Faculty CollaboratorsMichel Boudreaux
Michel Boudreaux is an Assistant Professor in the Department of Health Policy and Management. Dr. Boudreaux conducts research in interrelated areas of health policy. He is especially interested in public programs for low-income populations and their effects on health and economic wellbeing. He also maintains an active research agenda focused on the quality of federal surveys. His work has appeared in Health Affairs, Health Services Research, Journal of Health Economics, Journal of Human Resources, Demography, Medical Care, and other outlets and been supported by NIH, HRSA, The William T. Grant Foundation, and other philanthropic institutions. He received a PhD (2014) in Health Services Research, Policy, and Administration from the University of Minnesota.
Claudia Galindo is an associate professor of education policy at the University of Maryland, College Park. Her research, teaching, and service demonstrate a strong commitment to improving educational opportunities for racial and ethnic minority students in K-12 grades, with an emphasis on the Latinx community. Her projects highlight the cultural assets and strengths of historically underserved families and children and are grounded in eco-cultural perspectives, which emphasize the importance of structural, historical, and cultural contexts as well as the interactions among those contexts. Her research also examines key mechanisms in families and schools that may perpetuate or ameliorate inequalities.
She also conducts interdisciplinary and mixed-methods research to study the implementation of programs and strategies aimed at improving the educational experiences and outcomes of underserved students. She studies full-service community schools, a re-emerging reform that focuses on the holistic needs of students and their families, in Baltimore City. As a member of Baltimore’s Strategic Committee on Evaluation and Implementation on Full Service Schools, she collaborates with school officials and researchers on how to evaluate schools’ effectiveness. She also conducts formative evaluations of school-family partnerships and after-school and tutoring programs in elementary and high schools.
Jennifer King Rice is dean of the University of Maryland College of Education and professor of education policy. She earned her M.S. and Ph.D. degrees from Cornell University. Prior to joining the faculty at Maryland, she was a researcher at Mathematica Policy Research in Washington, D.C. Dr. Rice’s research draws on the discipline of economics to explore education policy questions concerning the efficiency, equity, and adequacy of U.S. education systems. Her current work focuses on teachers as a critical resource in the education process. Her authored and edited books include Fiscal Policy in Urban Education; High Stakes Accountability: Implications for Resources and Capacity; and Teacher Quality: Understanding the Effectiveness of Teacher Attributes, winner of the 2005 American Association of Colleges for Teacher Education book award. As a national expert in education finance and policy, Dr. Rice regularly consults with numerous policy research organizations and state and federal agencies. She was a National Academy of Education / Spencer Foundation post-doctoral fellow in 2002-03, and spent a recent sabbatical leave as a Visiting Fellow at the Urban Institute. She is a past president of the Association for Education Finance and Policy.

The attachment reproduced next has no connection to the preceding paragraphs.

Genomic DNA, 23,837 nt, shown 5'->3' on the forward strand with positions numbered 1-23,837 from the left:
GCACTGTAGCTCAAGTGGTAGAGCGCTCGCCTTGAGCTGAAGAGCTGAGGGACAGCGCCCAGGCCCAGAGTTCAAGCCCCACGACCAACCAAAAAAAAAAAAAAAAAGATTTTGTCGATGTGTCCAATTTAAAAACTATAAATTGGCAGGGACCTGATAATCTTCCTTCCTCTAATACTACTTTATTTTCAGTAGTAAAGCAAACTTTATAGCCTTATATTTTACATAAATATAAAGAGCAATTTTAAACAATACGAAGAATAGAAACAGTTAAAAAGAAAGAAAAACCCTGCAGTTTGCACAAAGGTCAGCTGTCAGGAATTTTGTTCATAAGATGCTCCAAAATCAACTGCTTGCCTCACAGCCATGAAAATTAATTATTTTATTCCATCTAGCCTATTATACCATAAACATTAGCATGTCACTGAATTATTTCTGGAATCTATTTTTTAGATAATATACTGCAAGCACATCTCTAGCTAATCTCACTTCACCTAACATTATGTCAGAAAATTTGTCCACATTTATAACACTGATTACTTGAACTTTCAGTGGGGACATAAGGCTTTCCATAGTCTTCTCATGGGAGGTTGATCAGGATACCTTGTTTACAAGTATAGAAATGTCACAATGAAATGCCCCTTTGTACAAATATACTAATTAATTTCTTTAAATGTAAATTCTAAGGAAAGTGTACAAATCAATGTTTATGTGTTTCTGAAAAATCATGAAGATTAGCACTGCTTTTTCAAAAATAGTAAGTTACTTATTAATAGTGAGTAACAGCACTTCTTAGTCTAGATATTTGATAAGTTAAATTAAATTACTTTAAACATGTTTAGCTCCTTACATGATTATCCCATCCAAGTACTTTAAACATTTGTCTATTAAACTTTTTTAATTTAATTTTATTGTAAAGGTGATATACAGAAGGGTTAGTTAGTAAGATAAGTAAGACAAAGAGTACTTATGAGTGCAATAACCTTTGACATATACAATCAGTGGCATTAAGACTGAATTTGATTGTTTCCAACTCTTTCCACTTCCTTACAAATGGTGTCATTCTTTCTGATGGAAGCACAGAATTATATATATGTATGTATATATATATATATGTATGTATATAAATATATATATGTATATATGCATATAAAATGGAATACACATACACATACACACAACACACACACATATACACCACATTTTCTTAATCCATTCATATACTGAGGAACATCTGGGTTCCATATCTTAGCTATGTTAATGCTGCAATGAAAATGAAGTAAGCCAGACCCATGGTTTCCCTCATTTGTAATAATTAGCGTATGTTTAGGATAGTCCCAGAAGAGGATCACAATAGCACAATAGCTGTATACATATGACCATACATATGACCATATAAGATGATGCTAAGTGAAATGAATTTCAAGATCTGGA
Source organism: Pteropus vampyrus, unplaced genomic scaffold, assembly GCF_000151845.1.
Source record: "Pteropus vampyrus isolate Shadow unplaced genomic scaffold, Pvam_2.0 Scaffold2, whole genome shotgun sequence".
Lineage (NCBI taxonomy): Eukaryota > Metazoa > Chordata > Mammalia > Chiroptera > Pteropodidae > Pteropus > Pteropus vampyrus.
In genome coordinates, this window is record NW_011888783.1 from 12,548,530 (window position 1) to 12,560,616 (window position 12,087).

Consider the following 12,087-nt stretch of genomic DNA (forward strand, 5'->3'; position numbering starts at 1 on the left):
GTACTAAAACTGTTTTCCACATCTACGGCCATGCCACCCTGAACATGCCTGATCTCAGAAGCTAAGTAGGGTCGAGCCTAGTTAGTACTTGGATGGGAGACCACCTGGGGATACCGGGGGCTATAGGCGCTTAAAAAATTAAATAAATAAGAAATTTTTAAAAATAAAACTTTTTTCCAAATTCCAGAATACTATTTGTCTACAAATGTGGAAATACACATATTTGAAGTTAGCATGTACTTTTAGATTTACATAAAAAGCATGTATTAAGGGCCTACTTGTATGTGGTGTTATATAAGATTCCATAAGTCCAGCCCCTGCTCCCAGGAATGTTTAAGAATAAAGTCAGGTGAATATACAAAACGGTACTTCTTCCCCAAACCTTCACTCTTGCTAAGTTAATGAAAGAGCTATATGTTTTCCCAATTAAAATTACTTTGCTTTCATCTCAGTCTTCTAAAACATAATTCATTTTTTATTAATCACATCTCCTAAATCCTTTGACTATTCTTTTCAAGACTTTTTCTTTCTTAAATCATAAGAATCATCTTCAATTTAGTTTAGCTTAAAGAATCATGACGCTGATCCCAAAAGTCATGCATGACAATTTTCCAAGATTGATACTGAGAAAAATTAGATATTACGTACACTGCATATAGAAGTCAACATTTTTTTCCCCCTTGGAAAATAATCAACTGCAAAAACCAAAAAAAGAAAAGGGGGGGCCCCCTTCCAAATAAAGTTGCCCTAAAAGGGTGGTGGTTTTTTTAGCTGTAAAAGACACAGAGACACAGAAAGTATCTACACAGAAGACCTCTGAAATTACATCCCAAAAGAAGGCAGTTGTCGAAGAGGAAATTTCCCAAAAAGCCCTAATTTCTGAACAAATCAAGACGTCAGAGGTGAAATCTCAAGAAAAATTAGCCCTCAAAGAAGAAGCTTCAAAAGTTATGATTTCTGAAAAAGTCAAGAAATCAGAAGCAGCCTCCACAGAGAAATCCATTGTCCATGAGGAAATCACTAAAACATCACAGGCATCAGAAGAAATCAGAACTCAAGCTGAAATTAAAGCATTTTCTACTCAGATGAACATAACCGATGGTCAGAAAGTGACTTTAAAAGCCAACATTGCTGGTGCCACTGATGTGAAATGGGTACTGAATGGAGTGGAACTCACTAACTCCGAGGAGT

Dr. Klees is a Professor of International Education Policy at the University of Maryland. He eanred his Ph.D. at Stanford University and has taught at Cornell University, Stanford University, Florida State University, and the Federal University of Rio Grande do Norte in Brazil. He was a Fulbright Scholar on two occasions at the Federal University of Bahia in Brazil. Prof. Klees' work examines the political economy of education and development with specific research interests in globalization, neoliberalism, and education; the role of aid agencies; education, human rights, and social justice; the education of disadvantaged populations; the role of class, gender, and race in reproducing and challenging educational and social inequality; and alternative approaches to education and development.